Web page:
CAIRO (Reuters) - Dozens of Egyptians have protested at Cairo metro stations in a rare display of public discontent as the government tightens spending and pushes austerity measures, according to posts on social media.
The government raised the price of tickets on Cairo’s loss-making metro on Friday, more than tripling some fares.
Clashes broke out between protesters and security forces at Maadi station and at least two people were arrested on Saturday, a Reuters witness said.
Some posts showed people demanding the government rescind the decision, with some jumping over ticket barriers, apparently refusing to pay the new fares.
“We will not move, we will not move,” a small crowd chanted at Dar el-Salam station in south Cairo as policemen looked on.
Interior Ministry officials could not be reached for comment. It was not possible to verify the authenticity of the recordings.
Even small protests have been rare in Egypt since the army ousted President Mohamed Mursi, an Islamist, in 2013 following protests against his rule.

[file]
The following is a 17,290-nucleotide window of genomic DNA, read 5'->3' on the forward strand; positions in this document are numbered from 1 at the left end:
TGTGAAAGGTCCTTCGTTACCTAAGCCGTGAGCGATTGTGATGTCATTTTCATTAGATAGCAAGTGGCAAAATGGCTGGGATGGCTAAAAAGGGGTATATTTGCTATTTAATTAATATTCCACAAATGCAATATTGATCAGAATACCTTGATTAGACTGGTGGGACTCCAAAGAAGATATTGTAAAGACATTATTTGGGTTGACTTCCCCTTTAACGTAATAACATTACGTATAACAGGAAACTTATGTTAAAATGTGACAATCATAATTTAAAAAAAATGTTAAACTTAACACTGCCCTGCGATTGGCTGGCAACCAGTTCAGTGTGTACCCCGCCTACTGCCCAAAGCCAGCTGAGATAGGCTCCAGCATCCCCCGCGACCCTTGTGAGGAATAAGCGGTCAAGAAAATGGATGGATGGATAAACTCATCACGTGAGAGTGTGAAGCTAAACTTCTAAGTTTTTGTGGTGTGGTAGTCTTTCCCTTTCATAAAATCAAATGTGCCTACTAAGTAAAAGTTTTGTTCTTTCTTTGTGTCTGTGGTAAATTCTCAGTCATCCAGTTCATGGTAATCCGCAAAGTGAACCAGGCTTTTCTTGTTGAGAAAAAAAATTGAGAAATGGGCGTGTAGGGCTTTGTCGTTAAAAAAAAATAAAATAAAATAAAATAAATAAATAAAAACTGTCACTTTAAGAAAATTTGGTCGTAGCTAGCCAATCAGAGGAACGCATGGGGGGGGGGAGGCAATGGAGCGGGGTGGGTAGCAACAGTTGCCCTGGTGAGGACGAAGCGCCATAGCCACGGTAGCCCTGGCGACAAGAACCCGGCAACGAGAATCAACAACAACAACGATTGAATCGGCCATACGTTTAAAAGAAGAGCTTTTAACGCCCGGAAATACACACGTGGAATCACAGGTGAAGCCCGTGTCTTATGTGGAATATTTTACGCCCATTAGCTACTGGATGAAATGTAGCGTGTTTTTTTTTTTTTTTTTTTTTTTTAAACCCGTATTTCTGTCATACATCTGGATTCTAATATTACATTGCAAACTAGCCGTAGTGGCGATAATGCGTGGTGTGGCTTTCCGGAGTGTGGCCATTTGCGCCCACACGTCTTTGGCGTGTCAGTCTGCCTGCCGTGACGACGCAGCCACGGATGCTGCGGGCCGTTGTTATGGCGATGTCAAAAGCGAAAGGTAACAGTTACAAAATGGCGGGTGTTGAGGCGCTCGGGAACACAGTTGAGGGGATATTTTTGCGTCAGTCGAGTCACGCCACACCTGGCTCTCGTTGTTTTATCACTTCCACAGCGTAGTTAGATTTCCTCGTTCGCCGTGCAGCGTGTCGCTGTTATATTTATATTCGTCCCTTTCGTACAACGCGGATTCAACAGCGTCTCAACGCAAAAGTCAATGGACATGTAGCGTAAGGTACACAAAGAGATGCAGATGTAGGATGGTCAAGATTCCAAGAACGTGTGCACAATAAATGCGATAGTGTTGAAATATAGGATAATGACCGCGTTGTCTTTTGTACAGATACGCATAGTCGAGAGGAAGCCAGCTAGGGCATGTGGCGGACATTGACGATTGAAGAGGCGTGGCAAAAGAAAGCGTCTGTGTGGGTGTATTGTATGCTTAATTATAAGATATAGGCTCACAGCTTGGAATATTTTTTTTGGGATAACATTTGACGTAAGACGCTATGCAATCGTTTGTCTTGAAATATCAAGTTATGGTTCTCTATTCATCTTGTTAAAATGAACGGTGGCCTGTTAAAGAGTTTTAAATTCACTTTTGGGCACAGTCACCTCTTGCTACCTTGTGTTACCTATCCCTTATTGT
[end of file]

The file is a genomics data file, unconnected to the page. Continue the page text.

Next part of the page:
A law passed in 2013 banned demonstrations not approved by the Interior Ministry, taking away a right earned in the 2011 uprising that toppled long-time autocrat Hosni Mubarak.
The fare rises came as Egypt pushes ahead with tough reforms tied to a $12 billion International Monetary Fund agreement that have included energy subsidy cuts and tax hikes and are aimed at boosting growth.
“The instructions are in the public’s interest and they will protect the metro and so we can introduce new stations and develop the service and provide commuters with a humane means of transportation,” said Cairo Metro authority’s spokesman Ahmed Abdel Hady.
He urged regular commuters to buy monthly passes to save money.
The metro system has accumulated losses of 618 million pounds ($34 million), state news agency MENA reported.
The government angered Cairo residents, already hit by a sharp rise in living costs, when it doubled the price of metro tickets last year for millions of commuters.
Inflation shot up after Egypt devalued its currency in November 2016, reaching a record high in July on the back of energy subsidy cuts.
It gradually eased after July, until last month when core inflation, which strips out volatile items like food, marginally increased.
Reporting by Ali Abdelaty; Writing by Arwa Gaballa; editing by Sami Aboudi and Angus MacSwan